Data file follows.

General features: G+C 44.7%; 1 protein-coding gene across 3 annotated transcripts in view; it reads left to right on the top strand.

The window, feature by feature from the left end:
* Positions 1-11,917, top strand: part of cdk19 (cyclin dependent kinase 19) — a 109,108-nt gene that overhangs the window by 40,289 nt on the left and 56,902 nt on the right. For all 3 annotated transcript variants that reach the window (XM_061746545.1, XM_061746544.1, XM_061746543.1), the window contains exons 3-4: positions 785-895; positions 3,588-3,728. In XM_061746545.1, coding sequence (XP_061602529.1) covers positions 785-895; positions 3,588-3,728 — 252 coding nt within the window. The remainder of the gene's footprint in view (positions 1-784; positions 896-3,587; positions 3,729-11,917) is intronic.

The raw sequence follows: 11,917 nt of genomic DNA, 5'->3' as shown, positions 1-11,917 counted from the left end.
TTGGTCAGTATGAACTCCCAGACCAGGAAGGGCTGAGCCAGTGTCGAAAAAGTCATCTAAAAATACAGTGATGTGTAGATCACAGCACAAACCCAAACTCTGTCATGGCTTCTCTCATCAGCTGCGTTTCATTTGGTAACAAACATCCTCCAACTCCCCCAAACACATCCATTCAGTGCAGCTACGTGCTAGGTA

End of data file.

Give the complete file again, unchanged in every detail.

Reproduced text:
General features: G+C 44.7%; 1 protein-coding gene across 3 annotated transcripts in view; it reads left to right on the top strand.

The window, feature by feature from the left end:
* Positions 1-11,917, top strand: part of cdk19 (cyclin dependent kinase 19) — a 109,108-nt gene that overhangs the window by 40,289 nt on the left and 56,902 nt on the right. For all 3 annotated transcript variants that reach the window (XM_061746545.1, XM_061746544.1, XM_061746543.1), the window contains exons 3-4: positions 785-895; positions 3,588-3,728. In XM_061746545.1, coding sequence (XP_061602529.1) covers positions 785-895; positions 3,588-3,728 — 252 coding nt within the window. The remainder of the gene's footprint in view (positions 1-784; positions 896-3,587; positions 3,729-11,917) is intronic.

The raw sequence follows: 11,917 nt of genomic DNA, 5'->3' as shown, positions 1-11,917 counted from the left end.
TTGGTCAGTATGAACTCCCAGACCAGGAAGGGCTGAGCCAGTGTCGAAAAAGTCATCTAAAAATACAGTGATGTGTAGATCACAGCACAAACCCAAACTCTGTCATGGCTTCTCTCATCAGCTGCGTTTCATTTGGTAACAAACATCCTCCAACTCCCCCAAACACATCCATTCAGTGCAGCTACGTGCTAGGTA